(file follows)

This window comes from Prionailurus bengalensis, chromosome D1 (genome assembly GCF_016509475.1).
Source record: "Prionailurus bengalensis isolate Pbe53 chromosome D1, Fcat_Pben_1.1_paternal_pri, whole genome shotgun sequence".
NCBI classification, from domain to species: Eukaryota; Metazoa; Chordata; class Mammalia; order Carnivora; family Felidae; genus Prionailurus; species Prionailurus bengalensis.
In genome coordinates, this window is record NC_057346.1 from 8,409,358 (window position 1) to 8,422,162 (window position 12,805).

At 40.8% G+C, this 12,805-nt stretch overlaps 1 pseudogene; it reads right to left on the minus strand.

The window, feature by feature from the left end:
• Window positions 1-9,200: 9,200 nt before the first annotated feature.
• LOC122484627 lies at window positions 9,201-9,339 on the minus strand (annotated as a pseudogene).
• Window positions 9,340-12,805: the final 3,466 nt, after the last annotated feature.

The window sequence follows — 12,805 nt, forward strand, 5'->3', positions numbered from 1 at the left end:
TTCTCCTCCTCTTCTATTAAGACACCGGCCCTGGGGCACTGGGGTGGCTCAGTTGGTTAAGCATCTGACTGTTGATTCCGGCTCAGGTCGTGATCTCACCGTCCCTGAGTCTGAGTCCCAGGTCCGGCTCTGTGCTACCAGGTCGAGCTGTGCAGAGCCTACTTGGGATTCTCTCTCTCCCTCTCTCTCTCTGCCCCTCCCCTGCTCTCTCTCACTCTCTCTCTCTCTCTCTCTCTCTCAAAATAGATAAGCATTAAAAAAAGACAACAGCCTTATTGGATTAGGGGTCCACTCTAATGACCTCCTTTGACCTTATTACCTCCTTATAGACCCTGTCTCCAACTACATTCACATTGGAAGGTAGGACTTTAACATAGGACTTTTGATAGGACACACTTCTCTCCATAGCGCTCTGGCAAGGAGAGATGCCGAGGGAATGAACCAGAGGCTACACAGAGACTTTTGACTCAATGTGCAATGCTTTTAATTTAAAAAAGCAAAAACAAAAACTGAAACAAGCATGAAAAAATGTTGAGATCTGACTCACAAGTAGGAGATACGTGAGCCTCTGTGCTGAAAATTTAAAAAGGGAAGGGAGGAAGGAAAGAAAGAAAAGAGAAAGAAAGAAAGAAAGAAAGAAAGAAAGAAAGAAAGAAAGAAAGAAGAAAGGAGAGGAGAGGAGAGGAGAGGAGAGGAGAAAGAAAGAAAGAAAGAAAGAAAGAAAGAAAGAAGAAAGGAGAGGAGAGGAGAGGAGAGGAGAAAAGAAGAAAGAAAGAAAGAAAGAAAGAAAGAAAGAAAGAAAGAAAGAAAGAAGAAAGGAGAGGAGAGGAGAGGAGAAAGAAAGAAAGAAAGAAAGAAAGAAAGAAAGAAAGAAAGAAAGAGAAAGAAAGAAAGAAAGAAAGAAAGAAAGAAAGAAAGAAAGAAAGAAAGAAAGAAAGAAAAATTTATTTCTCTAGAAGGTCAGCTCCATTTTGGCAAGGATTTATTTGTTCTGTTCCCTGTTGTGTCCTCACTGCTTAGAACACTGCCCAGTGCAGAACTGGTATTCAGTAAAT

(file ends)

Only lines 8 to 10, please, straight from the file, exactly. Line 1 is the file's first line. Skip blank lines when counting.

• LOC122484627 lies at window positions 9,201-9,339 on the minus strand (annotated as a pseudogene).
• Window positions 9,340-12,805: the final 3,466 nt, after the last annotated feature.

The window sequence follows — 12,805 nt, forward strand, 5'->3', positions numbered from 1 at the left end: